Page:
So John, with the invaluable help of Shawnda, Angie and Mollie, started asking for money.  I don’t think he had a meal by himself for the first six months; there was always a donor sitting across the table.  And those donors weren’t rushing to pull out their checkbooks.  They wanted to know why Democratic registration had fallen, why 13 counties had gone from Blue to Red, why the Democratic legislators, in the majority in the Assembly and Senate, weren’t standing up to Republicans.

    In the meantime, Angie and Shawnda were trying to keep the doors open and the lights on.  Cutting costs was one part of it, but reaching out to donors, listening to the litany of what the party had done wrong in the past, sweating out cash flow to cover payroll, was the larger part.  Mollie was spear heading targeted voter registration, putting the Learn to Win program in place, mediating disgruntled factions in the county central committees, and oh, yeah, asking everyone she had ever worked with for money.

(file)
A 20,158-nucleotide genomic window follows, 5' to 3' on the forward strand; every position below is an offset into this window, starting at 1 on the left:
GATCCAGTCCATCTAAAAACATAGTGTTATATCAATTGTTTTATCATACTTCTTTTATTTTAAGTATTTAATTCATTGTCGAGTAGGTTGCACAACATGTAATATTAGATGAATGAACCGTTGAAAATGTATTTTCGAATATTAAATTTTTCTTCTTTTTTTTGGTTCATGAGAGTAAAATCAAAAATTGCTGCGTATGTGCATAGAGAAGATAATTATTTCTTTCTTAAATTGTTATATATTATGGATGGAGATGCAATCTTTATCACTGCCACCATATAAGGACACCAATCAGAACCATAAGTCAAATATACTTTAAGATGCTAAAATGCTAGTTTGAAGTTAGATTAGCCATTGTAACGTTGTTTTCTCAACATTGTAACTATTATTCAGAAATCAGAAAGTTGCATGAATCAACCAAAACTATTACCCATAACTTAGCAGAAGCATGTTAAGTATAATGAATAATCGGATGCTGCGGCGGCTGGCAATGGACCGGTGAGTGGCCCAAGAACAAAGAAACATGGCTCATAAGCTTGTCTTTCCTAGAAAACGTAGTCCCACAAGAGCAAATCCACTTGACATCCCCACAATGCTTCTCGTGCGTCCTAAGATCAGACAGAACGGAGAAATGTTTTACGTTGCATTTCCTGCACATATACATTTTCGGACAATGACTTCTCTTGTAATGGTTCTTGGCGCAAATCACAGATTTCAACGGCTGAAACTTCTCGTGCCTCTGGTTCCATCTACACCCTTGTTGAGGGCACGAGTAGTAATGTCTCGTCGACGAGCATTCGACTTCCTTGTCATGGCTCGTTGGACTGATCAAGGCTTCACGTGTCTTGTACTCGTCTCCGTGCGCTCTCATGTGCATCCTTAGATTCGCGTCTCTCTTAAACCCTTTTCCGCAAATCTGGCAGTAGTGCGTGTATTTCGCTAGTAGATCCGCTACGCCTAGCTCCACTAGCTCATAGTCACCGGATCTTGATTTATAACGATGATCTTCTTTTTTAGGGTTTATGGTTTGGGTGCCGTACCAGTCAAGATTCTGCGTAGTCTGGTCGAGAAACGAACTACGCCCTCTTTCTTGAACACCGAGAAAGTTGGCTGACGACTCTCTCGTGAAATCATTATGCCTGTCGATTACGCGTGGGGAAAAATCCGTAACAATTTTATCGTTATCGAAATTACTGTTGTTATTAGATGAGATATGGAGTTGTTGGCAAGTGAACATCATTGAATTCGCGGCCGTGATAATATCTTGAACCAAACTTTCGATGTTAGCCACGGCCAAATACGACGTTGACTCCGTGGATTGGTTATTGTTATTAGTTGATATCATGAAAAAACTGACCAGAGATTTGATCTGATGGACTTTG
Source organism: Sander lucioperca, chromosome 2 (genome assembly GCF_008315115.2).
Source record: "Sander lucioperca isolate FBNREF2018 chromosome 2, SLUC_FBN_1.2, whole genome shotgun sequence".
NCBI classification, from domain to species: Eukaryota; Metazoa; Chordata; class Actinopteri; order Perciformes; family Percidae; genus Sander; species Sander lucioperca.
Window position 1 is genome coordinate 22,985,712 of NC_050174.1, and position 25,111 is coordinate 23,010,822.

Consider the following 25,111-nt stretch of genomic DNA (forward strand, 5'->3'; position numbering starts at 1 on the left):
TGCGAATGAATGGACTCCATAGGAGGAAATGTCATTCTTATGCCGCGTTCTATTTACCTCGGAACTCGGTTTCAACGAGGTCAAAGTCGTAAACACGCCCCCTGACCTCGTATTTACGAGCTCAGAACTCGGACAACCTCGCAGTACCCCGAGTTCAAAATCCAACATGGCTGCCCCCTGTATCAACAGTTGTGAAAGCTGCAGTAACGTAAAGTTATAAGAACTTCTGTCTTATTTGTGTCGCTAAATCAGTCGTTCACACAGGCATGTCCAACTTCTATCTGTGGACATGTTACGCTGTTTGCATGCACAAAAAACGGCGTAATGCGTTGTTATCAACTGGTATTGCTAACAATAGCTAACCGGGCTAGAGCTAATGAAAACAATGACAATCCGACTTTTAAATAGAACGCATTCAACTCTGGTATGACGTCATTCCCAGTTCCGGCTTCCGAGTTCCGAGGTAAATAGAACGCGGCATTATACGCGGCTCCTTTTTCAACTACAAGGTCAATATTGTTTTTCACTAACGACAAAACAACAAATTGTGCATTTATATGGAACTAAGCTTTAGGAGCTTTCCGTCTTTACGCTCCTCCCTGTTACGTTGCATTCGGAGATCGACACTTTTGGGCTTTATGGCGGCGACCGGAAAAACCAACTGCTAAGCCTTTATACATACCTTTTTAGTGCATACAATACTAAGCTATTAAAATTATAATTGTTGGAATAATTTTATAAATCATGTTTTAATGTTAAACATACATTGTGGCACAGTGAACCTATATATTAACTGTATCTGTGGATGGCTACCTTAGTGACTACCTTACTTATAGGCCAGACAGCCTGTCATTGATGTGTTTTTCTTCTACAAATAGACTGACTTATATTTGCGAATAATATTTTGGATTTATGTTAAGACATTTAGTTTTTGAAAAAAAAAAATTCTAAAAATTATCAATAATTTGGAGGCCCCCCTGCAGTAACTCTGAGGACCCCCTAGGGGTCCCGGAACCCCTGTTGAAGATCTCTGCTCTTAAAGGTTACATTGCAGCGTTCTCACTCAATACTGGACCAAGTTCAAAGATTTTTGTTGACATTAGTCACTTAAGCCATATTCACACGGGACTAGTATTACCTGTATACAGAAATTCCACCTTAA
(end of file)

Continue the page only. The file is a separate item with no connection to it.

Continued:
By the convention John and our staff had covered the costs of the convention, socked away 6 weeks of cash to keep the office open, and negotiated a solution to a $300,000 lawsuit.  And hosted 10 Learn to Win trainings with three more scheduled, flipped AD 5 and Fresno to Blue, gotten Riverside and San Bernardino close, filled the vacated regional director spot in RD 10, had 9 monthly regional director calls, 9 monthly caucus chairs calls, hosted a special session on caucuses, and the first regional directors all day training, added a Spanish language webpage, improved the response time on calls and emails between activists and our staff, and even had the offices painted and recarpeted.  While saving almost 20% a month over our previous overhead costs.